>Jason Joel Thompson wrote:
> > Uh, actually this argument fails to sway because it defines theft in
> > simplistic terms. You might not be stealing my music if you copy it,
> > you certainly are stealing my profit. If you desire something that I
> > spent energy producing, then it is clear that we should come to some
> > arrangement by which I should end up with something that you have spent
> > energy producing (like, er, money for instance.)
> > By your argument, it should be legal to counterfeit money.
Nice rhetoric, but its not *quite* the same thing. The main reason its
illegal to counterfeit money is that the only purpose of counterfeit money
is to use it to dupe people into giving you things and services of value for
something which has no value. In other words, its raison d'etre is to
facilitate the commission of fraud.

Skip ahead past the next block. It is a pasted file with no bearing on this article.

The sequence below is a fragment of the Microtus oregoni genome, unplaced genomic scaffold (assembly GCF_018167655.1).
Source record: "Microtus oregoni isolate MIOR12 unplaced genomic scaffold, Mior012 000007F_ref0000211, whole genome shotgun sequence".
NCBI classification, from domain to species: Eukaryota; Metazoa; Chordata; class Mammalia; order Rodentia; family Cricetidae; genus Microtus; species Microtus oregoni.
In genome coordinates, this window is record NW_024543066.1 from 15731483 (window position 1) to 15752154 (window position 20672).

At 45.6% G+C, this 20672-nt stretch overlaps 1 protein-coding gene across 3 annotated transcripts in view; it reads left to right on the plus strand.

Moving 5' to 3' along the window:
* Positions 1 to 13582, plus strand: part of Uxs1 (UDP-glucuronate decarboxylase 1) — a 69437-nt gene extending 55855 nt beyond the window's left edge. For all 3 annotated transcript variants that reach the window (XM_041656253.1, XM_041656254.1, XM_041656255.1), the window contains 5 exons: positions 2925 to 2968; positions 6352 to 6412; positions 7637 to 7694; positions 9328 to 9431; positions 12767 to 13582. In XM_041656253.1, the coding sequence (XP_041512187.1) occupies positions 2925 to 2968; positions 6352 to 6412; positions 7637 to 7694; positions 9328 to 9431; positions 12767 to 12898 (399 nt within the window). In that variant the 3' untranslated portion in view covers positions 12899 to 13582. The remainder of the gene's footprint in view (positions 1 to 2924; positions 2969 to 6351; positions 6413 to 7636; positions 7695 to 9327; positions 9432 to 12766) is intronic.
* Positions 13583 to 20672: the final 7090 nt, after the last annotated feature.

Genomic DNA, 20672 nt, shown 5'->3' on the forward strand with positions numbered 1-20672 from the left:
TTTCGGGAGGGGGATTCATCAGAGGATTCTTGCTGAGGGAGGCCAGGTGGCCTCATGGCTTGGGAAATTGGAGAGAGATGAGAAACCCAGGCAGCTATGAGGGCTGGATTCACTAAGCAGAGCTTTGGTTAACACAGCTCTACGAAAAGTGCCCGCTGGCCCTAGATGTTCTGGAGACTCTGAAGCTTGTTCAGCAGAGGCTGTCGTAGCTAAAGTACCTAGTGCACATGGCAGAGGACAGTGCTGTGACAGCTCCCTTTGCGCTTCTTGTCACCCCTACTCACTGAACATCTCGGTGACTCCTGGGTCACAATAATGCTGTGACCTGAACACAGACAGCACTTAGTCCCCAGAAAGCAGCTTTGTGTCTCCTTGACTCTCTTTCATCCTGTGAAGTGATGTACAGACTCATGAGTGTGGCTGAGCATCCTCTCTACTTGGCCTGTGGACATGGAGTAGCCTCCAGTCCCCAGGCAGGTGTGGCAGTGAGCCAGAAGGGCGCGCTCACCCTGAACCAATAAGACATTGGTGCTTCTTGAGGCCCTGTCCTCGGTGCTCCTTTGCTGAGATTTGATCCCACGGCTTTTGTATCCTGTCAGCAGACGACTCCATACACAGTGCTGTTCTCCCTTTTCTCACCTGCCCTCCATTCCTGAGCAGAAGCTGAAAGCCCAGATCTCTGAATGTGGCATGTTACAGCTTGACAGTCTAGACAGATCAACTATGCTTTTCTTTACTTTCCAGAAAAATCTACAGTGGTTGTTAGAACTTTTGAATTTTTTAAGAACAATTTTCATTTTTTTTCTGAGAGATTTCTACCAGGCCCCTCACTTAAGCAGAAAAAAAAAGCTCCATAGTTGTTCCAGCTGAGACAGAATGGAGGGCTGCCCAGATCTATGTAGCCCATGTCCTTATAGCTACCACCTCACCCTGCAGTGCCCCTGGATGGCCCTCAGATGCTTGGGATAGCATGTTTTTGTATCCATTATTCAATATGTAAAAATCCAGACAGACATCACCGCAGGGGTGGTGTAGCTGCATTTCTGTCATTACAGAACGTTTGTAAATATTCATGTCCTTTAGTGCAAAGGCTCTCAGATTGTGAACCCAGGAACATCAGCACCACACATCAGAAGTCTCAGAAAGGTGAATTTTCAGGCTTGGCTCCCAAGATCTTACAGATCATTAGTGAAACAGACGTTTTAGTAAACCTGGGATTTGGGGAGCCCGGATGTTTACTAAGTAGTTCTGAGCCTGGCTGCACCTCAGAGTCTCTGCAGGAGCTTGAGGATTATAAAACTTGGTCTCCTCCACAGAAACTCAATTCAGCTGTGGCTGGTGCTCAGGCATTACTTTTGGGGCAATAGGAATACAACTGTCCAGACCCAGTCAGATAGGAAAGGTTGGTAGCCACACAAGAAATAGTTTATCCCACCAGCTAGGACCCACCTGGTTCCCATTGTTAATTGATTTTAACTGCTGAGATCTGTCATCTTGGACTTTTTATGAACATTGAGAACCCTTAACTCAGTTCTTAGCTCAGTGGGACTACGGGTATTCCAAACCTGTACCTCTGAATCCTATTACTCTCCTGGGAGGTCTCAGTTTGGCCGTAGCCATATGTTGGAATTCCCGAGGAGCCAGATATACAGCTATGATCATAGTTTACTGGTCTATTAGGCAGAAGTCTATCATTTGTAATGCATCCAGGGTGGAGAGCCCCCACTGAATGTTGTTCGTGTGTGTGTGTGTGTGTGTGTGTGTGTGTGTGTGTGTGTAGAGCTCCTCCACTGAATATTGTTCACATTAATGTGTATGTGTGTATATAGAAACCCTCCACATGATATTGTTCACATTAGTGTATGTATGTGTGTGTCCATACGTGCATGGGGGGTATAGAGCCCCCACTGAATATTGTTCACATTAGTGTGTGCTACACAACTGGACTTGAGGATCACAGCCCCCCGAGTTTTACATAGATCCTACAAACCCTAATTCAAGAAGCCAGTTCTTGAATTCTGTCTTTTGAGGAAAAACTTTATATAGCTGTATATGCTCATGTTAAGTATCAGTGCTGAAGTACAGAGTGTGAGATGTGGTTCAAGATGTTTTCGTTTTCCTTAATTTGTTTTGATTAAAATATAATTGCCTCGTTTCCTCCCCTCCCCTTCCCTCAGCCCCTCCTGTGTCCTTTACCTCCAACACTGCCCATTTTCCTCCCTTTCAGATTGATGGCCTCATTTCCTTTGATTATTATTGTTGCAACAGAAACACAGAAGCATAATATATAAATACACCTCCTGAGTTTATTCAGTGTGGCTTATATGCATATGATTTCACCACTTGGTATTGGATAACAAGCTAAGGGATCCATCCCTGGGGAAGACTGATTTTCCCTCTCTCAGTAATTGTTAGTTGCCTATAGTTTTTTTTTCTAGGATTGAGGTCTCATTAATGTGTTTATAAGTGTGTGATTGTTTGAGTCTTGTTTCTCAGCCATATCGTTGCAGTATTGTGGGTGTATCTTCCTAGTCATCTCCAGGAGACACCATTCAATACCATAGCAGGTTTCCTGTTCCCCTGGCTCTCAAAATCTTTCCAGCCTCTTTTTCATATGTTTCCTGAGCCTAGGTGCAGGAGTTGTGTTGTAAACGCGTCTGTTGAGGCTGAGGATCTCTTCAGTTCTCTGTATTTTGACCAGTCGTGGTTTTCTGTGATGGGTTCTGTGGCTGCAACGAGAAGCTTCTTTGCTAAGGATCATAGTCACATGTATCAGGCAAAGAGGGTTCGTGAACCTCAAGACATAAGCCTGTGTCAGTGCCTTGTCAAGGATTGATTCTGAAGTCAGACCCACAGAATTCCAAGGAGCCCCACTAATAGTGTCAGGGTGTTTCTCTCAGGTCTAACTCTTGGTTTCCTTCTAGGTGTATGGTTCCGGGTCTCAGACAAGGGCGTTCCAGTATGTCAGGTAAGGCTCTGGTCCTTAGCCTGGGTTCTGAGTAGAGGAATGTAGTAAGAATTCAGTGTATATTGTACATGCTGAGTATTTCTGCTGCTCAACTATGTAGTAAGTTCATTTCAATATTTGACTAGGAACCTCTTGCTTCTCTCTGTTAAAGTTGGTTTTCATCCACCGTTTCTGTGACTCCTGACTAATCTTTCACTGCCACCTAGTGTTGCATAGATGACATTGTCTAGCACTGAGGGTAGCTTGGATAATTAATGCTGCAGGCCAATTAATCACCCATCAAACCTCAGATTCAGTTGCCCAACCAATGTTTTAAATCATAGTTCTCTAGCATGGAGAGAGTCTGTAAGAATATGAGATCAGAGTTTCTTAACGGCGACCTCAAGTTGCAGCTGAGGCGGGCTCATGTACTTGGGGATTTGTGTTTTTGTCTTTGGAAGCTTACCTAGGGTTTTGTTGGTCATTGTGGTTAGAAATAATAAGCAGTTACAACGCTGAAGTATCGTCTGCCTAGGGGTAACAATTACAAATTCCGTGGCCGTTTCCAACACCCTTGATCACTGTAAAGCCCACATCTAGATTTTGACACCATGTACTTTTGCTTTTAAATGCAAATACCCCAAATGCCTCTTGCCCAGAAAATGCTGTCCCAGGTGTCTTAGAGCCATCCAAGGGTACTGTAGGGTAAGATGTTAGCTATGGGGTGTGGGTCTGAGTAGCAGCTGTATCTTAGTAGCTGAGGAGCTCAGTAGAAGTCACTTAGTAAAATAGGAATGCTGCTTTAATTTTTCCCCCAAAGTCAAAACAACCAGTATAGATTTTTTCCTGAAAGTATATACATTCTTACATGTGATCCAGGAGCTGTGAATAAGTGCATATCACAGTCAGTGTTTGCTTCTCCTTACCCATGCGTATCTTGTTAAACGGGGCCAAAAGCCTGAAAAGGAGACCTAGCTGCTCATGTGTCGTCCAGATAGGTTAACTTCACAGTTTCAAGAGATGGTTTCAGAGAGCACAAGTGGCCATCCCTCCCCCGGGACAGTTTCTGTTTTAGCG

The crime of counterfeiting has *nothing* to do with infringing the
Government's copyright on the design of a dollar. In fact the Government
has never enforced its copyright on the design of money (although it
arguably has the right to do so). So long as your reproduction of money has
no reasonable chance of being used to commit fraud (say, painting a larger
than life size dollar bill on the side of a building) Uncle Sam won't give a
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This archive was generated by hypermail 2b29 : Mon Oct 02 2000 - 17:35:32 MDT